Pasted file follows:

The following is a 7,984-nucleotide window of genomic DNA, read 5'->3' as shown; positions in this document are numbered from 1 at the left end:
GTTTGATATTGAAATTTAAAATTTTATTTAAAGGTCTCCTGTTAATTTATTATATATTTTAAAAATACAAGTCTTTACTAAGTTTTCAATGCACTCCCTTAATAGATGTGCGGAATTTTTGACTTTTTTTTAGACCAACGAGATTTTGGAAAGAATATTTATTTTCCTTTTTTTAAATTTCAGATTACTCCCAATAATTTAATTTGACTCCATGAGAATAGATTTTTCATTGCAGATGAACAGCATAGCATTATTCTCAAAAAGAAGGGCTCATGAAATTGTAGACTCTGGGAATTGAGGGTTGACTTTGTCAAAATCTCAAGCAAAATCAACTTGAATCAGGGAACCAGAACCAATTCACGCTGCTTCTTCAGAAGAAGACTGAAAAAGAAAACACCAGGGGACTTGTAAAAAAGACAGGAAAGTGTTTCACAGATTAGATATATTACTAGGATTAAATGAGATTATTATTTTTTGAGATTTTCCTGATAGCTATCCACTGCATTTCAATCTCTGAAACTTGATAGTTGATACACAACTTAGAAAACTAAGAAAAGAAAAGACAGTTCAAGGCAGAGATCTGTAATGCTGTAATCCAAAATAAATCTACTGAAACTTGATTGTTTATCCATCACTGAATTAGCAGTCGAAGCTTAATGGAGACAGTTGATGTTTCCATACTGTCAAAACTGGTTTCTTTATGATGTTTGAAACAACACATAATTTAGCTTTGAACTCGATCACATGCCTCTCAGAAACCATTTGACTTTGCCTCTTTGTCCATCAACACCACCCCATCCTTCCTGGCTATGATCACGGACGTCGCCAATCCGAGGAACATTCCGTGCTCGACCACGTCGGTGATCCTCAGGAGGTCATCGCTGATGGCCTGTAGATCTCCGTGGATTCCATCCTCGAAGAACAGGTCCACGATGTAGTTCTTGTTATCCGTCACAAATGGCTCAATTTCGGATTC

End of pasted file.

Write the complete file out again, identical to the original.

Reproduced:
The following is a 7,984-nucleotide window of genomic DNA, read 5'->3' as shown; positions in this document are numbered from 1 at the left end:
GTTTGATATTGAAATTTAAAATTTTATTTAAAGGTCTCCTGTTAATTTATTATATATTTTAAAAATACAAGTCTTTACTAAGTTTTCAATGCACTCCCTTAATAGATGTGCGGAATTTTTGACTTTTTTTTAGACCAACGAGATTTTGGAAAGAATATTTATTTTCCTTTTTTTAAATTTCAGATTACTCCCAATAATTTAATTTGACTCCATGAGAATAGATTTTTCATTGCAGATGAACAGCATAGCATTATTCTCAAAAAGAAGGGCTCATGAAATTGTAGACTCTGGGAATTGAGGGTTGACTTTGTCAAAATCTCAAGCAAAATCAACTTGAATCAGGGAACCAGAACCAATTCACGCTGCTTCTTCAGAAGAAGACTGAAAAAGAAAACACCAGGGGACTTGTAAAAAAGACAGGAAAGTGTTTCACAGATTAGATATATTACTAGGATTAAATGAGATTATTATTTTTTGAGATTTTCCTGATAGCTATCCACTGCATTTCAATCTCTGAAACTTGATAGTTGATACACAACTTAGAAAACTAAGAAAAGAAAAGACAGTTCAAGGCAGAGATCTGTAATGCTGTAATCCAAAATAAATCTACTGAAACTTGATTGTTTATCCATCACTGAATTAGCAGTCGAAGCTTAATGGAGACAGTTGATGTTTCCATACTGTCAAAACTGGTTTCTTTATGATGTTTGAAACAACACATAATTTAGCTTTGAACTCGATCACATGCCTCTCAGAAACCATTTGACTTTGCCTCTTTGTCCATCAACACCACCCCATCCTTCCTGGCTATGATCACGGACGTCGCCAATCCGAGGAACATTCCGTGCTCGACCACGTCGGTGATCCTCAGGAGGTCATCGCTGATGGCCTGTAGATCTCCGTGGATTCCATCCTCGAAGAACAGGTCCACGATGTAGTTCTTGTTATCCGTCACAAATGGCTCAATTTCGGATTC